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I need not say anymore over the topic, because Shashi Tharoor has already laid out all the points necessary for us to understand before taking this discourse forward in the public domain.

Watch the video and thank people of Thiruvananthapuram to chose Mr. Tharoor to represent them in the Indian Parliament which is otherwise full of not-so-wise men and women, who would do anything for vote bank.

Also, someone please make this guy our next Prime Minister!


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8 thoughts on “Watch: Shashi Tharoor quashes Juvenile Justice Act in parliament May this year, and nails it!”

  1. Adv Alex Abraham says:

    Cannot agree with Shasi Tharoor or whoever nourishes this ludicrous line of thought.
    Children in many Australian, Canadian and American states can ask a court to declare them “emancipated minors” at age 16 where by parental or state supervision/ control is no more required. Are those countries in anyway inferior to ours in upholding individual freedom? Are they anymore a failure than Indian democracy?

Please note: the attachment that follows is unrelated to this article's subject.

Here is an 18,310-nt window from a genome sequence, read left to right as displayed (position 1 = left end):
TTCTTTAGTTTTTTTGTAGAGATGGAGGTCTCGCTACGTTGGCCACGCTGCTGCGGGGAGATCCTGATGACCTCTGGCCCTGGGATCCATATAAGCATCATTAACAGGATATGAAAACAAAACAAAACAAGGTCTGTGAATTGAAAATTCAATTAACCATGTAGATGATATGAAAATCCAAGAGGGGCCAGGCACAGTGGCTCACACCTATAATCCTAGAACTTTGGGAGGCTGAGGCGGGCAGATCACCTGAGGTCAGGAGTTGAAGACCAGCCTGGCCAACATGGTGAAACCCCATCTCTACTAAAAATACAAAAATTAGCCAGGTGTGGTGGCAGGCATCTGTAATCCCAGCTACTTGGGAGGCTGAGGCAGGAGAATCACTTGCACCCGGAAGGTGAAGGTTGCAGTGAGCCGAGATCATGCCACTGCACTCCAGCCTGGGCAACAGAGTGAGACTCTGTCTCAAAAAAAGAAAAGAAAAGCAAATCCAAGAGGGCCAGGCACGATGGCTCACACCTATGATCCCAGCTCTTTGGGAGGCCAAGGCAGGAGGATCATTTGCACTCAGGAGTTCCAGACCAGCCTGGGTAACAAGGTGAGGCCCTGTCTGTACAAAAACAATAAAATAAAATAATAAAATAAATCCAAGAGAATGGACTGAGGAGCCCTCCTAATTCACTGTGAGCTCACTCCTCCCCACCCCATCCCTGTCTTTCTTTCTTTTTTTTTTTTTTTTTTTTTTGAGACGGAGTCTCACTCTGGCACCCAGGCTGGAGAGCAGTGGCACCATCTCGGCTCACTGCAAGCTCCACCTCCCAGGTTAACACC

Why then a 16 year old is not held responsible for the horrendous crime he/ she commits?
    Sure, I agree that under-aged prisoners be put in separate cells and not with hardened, mature criminals.

    1. Ayush Kaushik says:

      1. Sir, there are different lines of thought, politically, socially, educationally, and intellectually. If you don’t agree with one line of thought, that doesn’t make that line of thought ludicrous.
      2. Well, there are examples of both lines of thought in the world. Rather the majority having a different law for juveniles below the age of 18. The aim is to give them a chance to become better. The aim is not retribution but rehabilitation.